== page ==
Denis Villeneuve was just a teen in a small French Canadian village when he first read Frank Herbert’s novel “Dune.” And Villeneuve long dreamed of making a film that would do justice to the story that he found so moving. To get it done right, Villeneuve tackled just a portion of the original novel, hoping it would be successful and he would get a chance to finish the story in a second film. The gamble worked and another installment is coming in 2023.
World-building was one of the main objectives of this first Dune film, and it’s a complex world indeed. There are space ships, palace intrigue, battles on distant planets and of course, those fearsome giant sand worms.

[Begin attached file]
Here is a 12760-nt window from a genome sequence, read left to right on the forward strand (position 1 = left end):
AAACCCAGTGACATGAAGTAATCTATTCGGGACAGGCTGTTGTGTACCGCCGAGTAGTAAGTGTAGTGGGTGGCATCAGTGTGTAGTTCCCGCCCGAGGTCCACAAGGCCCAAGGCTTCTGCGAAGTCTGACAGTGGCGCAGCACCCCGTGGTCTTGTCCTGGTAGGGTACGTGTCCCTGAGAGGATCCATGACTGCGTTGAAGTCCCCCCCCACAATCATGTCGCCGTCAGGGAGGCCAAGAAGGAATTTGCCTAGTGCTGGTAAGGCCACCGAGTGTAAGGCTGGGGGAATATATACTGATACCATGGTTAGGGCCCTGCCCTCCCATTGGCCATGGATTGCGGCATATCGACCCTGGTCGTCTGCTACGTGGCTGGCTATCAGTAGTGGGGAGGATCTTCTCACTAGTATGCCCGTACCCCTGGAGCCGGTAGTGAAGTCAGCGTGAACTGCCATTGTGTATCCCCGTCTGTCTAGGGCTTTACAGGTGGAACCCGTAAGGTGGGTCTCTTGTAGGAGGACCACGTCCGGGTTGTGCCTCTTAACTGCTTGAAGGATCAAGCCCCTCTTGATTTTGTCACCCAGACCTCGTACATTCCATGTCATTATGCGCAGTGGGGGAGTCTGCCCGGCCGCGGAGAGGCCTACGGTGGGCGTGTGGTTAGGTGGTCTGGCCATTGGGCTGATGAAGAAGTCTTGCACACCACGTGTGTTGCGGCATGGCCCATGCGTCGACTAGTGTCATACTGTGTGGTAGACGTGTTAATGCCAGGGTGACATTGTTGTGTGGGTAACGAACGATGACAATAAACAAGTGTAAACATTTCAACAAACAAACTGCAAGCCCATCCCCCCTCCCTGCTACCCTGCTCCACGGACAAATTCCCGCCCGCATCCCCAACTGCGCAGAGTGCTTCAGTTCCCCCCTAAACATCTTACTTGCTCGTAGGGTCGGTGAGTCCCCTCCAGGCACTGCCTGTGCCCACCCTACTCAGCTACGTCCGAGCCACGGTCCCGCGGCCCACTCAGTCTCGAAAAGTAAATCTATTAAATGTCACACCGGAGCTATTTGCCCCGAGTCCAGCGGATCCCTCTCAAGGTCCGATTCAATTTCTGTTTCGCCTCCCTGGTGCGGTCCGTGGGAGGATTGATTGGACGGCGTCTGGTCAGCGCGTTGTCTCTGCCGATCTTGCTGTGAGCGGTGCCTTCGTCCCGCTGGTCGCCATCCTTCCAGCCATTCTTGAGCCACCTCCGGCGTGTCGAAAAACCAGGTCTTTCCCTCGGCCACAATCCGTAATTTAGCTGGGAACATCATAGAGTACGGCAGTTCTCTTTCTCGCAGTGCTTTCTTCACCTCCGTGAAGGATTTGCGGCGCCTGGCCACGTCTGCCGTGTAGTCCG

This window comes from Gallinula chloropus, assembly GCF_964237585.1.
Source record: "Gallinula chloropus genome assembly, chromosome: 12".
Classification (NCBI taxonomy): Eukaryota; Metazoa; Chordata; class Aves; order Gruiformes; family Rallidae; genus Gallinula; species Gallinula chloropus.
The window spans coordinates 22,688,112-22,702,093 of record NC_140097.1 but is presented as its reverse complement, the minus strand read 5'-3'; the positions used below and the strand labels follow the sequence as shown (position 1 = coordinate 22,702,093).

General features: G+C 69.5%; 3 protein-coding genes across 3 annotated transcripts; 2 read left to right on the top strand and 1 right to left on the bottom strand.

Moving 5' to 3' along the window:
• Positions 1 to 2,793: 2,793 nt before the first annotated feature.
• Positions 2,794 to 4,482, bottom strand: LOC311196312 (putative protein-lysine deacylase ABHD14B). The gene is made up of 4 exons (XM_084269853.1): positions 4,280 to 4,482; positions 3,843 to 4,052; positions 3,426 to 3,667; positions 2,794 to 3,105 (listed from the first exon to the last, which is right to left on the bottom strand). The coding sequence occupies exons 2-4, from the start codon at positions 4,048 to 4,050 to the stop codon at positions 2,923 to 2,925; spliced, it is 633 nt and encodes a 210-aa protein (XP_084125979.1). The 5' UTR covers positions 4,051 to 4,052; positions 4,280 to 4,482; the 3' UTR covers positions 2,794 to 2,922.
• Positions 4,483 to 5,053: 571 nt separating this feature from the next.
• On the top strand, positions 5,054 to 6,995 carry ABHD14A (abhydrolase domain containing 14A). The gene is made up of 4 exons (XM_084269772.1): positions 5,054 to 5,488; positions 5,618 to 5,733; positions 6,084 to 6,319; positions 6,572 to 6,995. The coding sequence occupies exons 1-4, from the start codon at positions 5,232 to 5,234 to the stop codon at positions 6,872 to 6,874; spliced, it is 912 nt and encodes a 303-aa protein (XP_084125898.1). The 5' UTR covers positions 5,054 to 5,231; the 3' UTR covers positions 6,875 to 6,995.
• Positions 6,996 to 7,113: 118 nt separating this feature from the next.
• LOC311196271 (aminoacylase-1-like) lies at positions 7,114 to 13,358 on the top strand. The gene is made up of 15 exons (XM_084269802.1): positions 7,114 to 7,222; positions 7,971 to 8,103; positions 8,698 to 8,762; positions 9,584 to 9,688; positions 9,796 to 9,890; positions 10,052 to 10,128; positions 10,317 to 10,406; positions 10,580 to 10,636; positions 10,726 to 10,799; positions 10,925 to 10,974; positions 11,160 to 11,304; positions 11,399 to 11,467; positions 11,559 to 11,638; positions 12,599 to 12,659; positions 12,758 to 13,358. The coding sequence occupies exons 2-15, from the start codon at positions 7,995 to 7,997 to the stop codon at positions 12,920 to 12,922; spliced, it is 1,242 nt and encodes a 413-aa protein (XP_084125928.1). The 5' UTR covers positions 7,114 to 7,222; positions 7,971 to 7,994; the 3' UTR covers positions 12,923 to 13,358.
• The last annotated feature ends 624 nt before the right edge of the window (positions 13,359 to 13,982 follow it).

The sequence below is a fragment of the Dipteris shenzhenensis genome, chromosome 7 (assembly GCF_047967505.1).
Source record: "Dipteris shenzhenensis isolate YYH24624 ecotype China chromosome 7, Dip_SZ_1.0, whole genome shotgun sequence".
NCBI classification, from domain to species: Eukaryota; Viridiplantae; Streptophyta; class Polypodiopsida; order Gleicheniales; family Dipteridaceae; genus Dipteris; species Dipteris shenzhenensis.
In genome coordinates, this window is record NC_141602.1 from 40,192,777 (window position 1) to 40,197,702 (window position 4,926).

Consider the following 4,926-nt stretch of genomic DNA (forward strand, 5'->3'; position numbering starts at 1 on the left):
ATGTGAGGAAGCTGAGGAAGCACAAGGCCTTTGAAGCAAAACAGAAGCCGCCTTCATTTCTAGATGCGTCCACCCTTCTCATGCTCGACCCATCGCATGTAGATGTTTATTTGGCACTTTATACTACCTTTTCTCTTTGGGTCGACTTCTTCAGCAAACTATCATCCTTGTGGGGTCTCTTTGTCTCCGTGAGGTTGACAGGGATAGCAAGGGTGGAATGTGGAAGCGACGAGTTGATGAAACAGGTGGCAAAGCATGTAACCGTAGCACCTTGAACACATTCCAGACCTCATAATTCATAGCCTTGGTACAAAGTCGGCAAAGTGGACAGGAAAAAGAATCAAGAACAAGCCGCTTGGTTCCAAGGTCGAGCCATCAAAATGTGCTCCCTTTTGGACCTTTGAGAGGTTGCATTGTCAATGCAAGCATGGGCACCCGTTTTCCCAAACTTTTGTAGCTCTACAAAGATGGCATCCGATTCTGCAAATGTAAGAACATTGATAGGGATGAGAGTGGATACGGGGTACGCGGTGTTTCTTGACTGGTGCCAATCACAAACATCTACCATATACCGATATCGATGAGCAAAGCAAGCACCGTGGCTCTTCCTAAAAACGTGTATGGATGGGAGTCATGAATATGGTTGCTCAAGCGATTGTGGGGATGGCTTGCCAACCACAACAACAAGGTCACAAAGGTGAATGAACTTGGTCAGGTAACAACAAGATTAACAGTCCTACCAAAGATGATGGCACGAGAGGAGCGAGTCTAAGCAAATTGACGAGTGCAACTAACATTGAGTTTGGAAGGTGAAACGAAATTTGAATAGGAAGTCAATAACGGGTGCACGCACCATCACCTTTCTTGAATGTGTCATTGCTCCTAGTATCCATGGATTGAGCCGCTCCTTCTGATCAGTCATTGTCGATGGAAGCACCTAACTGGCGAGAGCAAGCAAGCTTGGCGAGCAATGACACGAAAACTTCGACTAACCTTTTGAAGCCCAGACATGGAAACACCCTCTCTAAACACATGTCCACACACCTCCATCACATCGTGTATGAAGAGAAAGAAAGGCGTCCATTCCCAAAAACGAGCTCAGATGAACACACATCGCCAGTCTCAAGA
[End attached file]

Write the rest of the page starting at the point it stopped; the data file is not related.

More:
“Dune” is an epic but its budget – around $165 million – was much lower than, say, a Marvel movie, which can easily blow past $250 million.
Veteran studio executive and producer Mary Parent had chased the rights to “Dune” for years – first as a producer and then as a top executive at Legendary Entertainment. Eventually, the stars aligned, and after a 45-second meeting with Villeneuve, he was brought on as director.
“Dune” was supposed to land in theaters in November 2020. COVID derailed that plan. Then in December 2020, Warner Brothers dropped a bombshell. With no warning to any of its creative partners, the studio said its entire 2021 slate, including “Dune,” would stream on HBO MAX the same day as they premiered in theaters. Villeneuve responded by writing an impassioned public letter decrying the decision.
Given pandemic restrictions, the movie did well, grossing more than $400 million, and Villeneuve is already at work on the sequel.